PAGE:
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The B11 block cave at BHP’s Nickel West operations in Leinster, Western Australia is now fully operational.

The B11 block cave is considered to be one of Nickel West’s most innovative operations and is expected to act as a sustaining nickel producer in Leinster for the next seven years. It’s anticipated to recover over 80,000 tonnes of nickel.

The block cave becoming fully operational follows the firing of the last drawbell last month. A drawbell refers to the opening in which caved ore is extracted once the undercutting is completed.

“This is a first for BHP and (it) was a huge commitment for the business to take on,” BHP northern operations general manager Mike Moscarda said. “Now that it’s complete, it will contribute up to 50 per cent of the ore in production at Leinster.”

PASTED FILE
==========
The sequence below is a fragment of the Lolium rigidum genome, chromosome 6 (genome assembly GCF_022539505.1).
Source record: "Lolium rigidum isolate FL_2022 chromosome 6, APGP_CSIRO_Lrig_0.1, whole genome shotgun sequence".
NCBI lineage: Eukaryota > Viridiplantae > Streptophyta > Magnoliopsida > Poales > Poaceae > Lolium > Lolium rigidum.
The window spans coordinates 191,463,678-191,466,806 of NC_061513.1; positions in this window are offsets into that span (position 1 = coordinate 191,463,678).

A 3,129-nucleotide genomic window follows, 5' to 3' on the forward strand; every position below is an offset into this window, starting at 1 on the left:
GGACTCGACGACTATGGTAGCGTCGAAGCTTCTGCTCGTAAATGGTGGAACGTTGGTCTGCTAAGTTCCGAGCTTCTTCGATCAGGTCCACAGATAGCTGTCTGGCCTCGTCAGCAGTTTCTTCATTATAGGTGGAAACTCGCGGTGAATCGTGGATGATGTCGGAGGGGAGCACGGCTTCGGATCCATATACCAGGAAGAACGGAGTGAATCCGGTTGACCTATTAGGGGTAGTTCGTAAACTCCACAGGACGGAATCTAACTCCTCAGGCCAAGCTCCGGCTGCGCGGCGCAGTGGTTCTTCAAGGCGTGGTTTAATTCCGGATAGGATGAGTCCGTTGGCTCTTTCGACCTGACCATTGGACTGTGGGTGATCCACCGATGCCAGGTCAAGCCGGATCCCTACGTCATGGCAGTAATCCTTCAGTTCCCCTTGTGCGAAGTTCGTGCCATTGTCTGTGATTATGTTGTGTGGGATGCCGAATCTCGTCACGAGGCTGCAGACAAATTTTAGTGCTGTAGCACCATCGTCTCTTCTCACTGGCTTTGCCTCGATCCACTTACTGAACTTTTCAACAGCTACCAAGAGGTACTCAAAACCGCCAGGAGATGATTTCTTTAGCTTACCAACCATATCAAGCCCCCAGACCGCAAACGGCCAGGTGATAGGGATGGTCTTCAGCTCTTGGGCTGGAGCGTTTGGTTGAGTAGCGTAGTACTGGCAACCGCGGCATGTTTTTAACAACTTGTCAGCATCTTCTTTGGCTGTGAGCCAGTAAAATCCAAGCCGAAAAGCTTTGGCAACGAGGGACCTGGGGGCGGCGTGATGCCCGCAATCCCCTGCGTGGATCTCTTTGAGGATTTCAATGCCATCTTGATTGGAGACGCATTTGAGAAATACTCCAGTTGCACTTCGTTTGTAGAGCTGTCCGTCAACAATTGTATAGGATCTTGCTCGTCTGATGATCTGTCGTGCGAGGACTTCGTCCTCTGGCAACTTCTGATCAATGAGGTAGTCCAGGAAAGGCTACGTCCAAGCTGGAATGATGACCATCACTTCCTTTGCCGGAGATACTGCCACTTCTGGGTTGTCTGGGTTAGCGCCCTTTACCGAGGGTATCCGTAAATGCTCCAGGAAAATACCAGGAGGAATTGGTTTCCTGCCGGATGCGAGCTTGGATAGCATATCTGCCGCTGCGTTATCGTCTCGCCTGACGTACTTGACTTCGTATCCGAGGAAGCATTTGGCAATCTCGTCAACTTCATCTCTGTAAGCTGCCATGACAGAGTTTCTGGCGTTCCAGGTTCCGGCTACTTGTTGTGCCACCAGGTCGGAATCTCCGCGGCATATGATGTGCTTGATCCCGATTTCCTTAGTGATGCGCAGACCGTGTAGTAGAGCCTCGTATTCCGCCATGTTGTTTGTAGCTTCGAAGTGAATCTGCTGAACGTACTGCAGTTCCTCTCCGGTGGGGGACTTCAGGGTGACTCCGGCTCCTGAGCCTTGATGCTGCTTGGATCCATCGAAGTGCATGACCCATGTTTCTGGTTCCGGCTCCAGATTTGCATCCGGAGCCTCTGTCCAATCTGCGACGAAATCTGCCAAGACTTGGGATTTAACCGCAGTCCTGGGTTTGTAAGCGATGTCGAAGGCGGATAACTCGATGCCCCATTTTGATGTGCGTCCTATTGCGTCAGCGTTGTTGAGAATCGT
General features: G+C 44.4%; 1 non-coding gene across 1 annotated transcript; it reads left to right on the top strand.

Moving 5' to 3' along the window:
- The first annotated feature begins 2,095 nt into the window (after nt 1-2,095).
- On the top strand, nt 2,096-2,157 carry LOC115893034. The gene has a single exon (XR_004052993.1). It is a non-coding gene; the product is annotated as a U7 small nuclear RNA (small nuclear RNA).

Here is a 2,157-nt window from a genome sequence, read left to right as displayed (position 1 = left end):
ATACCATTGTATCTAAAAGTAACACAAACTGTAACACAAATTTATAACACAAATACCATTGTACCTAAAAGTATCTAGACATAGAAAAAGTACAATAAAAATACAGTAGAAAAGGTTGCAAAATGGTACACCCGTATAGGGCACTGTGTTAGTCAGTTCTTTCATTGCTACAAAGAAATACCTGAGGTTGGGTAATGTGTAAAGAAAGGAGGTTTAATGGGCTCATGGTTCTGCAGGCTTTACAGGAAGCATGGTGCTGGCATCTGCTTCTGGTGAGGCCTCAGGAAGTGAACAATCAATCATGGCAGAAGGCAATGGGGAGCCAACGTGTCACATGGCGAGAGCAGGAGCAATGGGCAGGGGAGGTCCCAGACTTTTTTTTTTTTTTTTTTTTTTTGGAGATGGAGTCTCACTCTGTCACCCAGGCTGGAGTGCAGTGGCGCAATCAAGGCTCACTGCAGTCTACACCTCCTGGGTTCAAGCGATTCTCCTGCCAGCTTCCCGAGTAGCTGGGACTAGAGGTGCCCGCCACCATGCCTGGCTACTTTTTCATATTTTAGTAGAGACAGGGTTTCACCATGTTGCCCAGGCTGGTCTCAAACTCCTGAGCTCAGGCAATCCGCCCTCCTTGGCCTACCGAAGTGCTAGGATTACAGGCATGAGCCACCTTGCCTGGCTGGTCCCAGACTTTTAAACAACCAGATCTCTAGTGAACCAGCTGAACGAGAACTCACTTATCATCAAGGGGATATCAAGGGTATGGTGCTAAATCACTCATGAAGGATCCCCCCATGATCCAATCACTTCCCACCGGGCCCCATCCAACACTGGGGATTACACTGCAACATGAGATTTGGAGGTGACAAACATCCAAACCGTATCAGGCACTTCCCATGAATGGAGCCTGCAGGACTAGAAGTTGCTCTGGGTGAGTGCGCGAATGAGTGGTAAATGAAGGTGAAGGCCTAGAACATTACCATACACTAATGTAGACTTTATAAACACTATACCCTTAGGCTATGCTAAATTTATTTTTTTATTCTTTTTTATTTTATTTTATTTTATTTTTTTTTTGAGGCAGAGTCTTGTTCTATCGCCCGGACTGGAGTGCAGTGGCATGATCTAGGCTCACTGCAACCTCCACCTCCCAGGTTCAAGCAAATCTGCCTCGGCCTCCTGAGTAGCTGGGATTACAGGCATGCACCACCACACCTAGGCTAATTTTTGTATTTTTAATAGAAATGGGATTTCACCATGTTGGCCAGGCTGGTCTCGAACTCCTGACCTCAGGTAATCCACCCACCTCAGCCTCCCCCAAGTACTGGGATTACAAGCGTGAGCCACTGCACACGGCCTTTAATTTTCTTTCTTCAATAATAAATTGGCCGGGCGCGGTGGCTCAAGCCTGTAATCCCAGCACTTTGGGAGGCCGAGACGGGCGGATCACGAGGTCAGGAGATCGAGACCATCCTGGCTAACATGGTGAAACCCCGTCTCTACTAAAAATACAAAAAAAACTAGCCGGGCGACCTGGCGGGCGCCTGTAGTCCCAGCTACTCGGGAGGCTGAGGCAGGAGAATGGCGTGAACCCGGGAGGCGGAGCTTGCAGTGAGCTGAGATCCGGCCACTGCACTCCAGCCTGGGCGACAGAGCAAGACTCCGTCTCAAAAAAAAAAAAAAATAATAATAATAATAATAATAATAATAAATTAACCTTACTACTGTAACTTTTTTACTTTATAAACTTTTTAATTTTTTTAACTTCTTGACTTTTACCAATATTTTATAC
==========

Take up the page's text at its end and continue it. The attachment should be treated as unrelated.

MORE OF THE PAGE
The block cave will now act as a technical centre, and it will help shape Nickel West’s future mining techniques.

BHP described block caving as a mining method that allows for safe, low cost continued production as it removes people from the most hazardous areas of the mine while remotely targeting the ore above. It will also help reduce the impact of seismic activity.

BHP manager mining Leinster Brendon Shadlow said the block cave project started to ensure mining was more sustainable at B11 since it was a site known to face seismic activity.

“The mine had to close following some major seismic activity in 2013,” Shadlow said. “With the new block cave, we can safely and efficiently continue mining even in the event of seismic activity.”

This achievement from BHP comes off the heels of its strong September 2023 quarter report and divesting its Daunia and Blackwater metallurgical coal mines to Whitehaven Coal for up to $US4.1 billion ($6.4 billion).